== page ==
In 1948, Swiss zoologist H.M. Peters was studying how spiders build their webs. But he kept falling asleep during the observation process, as spiders typically build their webs nocturnally. Frustrated, he asked colleague Peter N. Witt if there was something Witt could give the spiders that would make them build webs earlier in the day.
Witt was a pharmacologist. So he started giving the spiders psychoactive drugs dissolved in droplets of water, one drug per spider.
"Hey there, little guy...do you like to party?"
The drugs didn't change the spider's build schedules; they stubbornly stuck to their 2am to 5am work hours. But they did drastically influence the spiders' architecture skills. According to Priceonomics,
Spiders dosed with sleeping drugs became "very drowsy," skipped spinning the longest, most challenging radial threads (those on the outer corners of the frame), and left huge gaps in their webs; Benzedrine caused the spiders to spin a spiral "that zig-zagged like an unsteady walker" and induced the inability to locate precise spots within the web; marijuana made the insects omit altogether the inner part of the web; scopolamine, which has hallucinogenic effects in humans, destroyed the spiders' sense of direction altogether.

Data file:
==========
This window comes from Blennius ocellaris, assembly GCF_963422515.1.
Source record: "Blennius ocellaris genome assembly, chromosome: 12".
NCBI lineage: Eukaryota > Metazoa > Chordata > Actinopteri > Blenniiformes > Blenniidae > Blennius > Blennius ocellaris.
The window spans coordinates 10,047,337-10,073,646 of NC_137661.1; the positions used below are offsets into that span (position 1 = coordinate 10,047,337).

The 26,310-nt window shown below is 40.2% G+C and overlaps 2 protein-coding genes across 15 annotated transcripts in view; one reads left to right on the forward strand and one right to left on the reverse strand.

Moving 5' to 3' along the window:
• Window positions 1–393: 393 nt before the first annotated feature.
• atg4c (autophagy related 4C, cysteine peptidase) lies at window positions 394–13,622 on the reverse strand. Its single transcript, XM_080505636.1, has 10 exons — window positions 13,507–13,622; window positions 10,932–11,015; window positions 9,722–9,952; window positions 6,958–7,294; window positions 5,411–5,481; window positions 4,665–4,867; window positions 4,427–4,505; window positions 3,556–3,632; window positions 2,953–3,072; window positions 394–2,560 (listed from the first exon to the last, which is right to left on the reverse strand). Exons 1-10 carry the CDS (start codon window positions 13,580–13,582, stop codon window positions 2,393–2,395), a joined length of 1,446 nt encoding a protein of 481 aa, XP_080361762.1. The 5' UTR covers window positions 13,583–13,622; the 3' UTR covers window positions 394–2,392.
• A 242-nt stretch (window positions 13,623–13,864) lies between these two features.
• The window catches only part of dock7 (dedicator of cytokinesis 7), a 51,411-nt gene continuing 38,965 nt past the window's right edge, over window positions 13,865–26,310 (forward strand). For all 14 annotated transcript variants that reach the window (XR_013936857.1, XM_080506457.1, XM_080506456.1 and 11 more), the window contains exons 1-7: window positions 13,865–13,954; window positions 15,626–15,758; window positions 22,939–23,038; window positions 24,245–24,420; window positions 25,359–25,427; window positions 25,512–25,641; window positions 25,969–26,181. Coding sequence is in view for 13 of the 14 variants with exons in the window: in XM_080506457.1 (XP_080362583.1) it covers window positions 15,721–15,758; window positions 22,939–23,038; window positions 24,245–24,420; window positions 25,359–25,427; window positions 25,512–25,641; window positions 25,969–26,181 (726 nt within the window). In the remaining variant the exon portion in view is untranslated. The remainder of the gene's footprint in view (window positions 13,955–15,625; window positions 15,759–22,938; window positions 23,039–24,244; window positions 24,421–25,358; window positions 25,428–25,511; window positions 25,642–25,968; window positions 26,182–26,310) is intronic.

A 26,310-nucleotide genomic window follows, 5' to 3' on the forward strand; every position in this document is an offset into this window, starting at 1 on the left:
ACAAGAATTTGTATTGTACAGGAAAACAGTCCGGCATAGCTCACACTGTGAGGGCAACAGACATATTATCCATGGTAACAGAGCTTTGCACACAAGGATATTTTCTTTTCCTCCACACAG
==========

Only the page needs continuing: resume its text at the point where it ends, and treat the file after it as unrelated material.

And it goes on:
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NASA repeated the experiment in 1995 and found much the same thing: Spiders on drugs tend not to finish their webs, and depending on which drug they're on, make some odd design choices.
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We would next like to see this test administered to modern-day starchitects. The hope is that some of them may design buildings that are actually rectilinear.